Randi on World Homeopathy Awareness Week

World Homeopathy Awareness Week is fast coming to an end, unfortunately. And what would any sort of “homeopathy awareness” be without a commentary from James Randi? After all, Steve, Kimball, and I will be seeing Randi on Saturday as we participate in the SBM panel for NECSS:

We at SBM share with Randi his desire that people be aware of the true nature of homeopathy.

Posted in: Homeopathy

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26 thoughts on “Randi on World Homeopathy Awareness Week

  1. Anarres says:

    WHAW!!! ROFL XD I love Randi!

  2. DanaUllman says:

    Thank you James Randi for proving yourself to be a scientific fraud, or at least you’ve proven how little you know about science, medicine, or homeopathy.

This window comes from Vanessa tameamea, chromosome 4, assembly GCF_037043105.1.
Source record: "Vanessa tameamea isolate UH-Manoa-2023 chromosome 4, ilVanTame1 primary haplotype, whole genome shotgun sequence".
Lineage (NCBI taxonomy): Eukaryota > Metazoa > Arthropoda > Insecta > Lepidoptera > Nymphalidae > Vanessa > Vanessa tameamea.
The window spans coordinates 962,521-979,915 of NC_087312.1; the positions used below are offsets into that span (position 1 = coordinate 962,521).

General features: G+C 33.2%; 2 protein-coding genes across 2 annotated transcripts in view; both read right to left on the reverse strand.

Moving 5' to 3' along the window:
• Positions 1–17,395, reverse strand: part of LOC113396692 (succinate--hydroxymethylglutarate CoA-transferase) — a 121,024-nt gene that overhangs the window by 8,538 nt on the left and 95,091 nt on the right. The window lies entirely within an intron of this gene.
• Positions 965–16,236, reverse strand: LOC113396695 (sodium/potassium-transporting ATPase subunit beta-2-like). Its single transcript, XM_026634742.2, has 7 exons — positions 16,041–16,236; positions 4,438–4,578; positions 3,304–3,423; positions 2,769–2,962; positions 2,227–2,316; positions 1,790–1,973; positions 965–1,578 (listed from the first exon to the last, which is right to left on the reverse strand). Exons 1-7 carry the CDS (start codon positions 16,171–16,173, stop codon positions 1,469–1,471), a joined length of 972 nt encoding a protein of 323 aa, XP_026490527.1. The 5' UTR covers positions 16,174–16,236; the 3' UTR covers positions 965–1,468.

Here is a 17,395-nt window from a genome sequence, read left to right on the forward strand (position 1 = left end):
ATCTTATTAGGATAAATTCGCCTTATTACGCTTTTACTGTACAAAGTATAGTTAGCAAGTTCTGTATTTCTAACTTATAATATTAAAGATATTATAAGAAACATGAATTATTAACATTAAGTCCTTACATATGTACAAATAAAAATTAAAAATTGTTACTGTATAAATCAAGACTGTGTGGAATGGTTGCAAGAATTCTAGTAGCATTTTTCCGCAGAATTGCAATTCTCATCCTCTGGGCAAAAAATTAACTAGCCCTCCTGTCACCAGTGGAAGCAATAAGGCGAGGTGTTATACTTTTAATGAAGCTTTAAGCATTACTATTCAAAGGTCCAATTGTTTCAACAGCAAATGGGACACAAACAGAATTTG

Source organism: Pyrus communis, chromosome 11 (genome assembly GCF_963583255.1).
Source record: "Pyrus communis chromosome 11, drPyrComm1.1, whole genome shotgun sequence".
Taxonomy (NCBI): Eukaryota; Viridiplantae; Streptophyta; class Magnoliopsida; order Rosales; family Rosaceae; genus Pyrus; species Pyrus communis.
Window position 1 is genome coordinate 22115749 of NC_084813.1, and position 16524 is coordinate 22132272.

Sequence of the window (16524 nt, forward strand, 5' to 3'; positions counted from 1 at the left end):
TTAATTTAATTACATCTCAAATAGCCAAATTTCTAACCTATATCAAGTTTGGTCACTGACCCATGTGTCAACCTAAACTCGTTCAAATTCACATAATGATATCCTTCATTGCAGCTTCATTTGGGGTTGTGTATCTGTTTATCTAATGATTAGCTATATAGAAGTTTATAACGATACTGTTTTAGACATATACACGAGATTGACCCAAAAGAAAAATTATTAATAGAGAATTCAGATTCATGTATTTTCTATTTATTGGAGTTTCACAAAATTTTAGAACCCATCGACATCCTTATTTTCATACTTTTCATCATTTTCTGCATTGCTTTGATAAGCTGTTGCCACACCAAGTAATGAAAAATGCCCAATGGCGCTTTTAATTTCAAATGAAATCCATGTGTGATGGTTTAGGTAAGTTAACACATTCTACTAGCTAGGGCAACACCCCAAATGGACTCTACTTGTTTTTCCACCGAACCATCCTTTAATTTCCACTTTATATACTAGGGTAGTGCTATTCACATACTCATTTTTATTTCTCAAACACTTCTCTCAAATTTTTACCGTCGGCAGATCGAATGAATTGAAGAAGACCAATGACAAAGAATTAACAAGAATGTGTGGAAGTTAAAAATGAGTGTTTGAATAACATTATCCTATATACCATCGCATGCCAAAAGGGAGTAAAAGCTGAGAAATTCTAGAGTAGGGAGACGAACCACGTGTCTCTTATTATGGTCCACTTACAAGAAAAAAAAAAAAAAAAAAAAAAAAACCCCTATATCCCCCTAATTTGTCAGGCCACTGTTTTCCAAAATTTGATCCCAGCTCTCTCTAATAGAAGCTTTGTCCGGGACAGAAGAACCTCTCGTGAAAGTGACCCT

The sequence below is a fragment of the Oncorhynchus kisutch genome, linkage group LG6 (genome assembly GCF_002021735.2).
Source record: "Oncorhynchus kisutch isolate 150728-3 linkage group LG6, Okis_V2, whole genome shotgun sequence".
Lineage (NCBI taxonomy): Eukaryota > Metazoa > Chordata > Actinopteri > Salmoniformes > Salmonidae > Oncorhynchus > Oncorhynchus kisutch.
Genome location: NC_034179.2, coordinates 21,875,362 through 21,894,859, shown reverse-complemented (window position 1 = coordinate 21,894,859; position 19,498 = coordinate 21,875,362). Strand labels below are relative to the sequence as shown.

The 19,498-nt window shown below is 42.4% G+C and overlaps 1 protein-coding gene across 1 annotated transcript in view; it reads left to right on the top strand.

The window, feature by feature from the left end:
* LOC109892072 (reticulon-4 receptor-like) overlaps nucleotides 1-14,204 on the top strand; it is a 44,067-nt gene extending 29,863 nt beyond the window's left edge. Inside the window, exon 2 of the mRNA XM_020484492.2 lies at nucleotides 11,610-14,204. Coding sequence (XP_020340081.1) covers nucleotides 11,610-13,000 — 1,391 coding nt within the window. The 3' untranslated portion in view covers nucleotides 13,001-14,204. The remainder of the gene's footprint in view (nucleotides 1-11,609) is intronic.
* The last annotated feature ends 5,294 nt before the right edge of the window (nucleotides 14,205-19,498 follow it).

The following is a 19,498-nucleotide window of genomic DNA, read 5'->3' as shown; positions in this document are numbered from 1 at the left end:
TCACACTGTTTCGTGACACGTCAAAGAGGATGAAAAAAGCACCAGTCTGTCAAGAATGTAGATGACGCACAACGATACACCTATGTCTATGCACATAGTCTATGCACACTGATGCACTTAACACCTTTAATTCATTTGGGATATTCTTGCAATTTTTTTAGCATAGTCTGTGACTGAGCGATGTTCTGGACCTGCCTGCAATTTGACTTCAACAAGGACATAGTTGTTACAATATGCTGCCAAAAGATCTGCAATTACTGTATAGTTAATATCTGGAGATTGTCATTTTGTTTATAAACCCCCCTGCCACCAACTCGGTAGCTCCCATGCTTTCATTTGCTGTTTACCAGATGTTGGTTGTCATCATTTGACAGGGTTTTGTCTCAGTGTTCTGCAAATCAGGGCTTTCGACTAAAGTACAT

It is amazing that he STILL thinks that the “television science experiment” conducted through the BBC was anything other than “junk science”! It is hilarious that he would think otherwise.

    The BBC program specifically said that they “replicated” the work of Professor M. Ennis, a professor of biochemistry at Queens University, who led a group of 4 university labs who sucessfully showed that VARIOUS potencies of histamine had dramatic effects on basophils.

    Professor Ennis’ email to me clearly shows the many ways in which this “study” was not a replication of her work (or anyone else’s work)…it was created by and conducted by a lab tech who had never done any previous research on basophils and has still never published a study on a peer-review journal (and certainly NEVER published this “study”). I will be curious, very curious, if anyone here will defend this study. C’mon, try!,55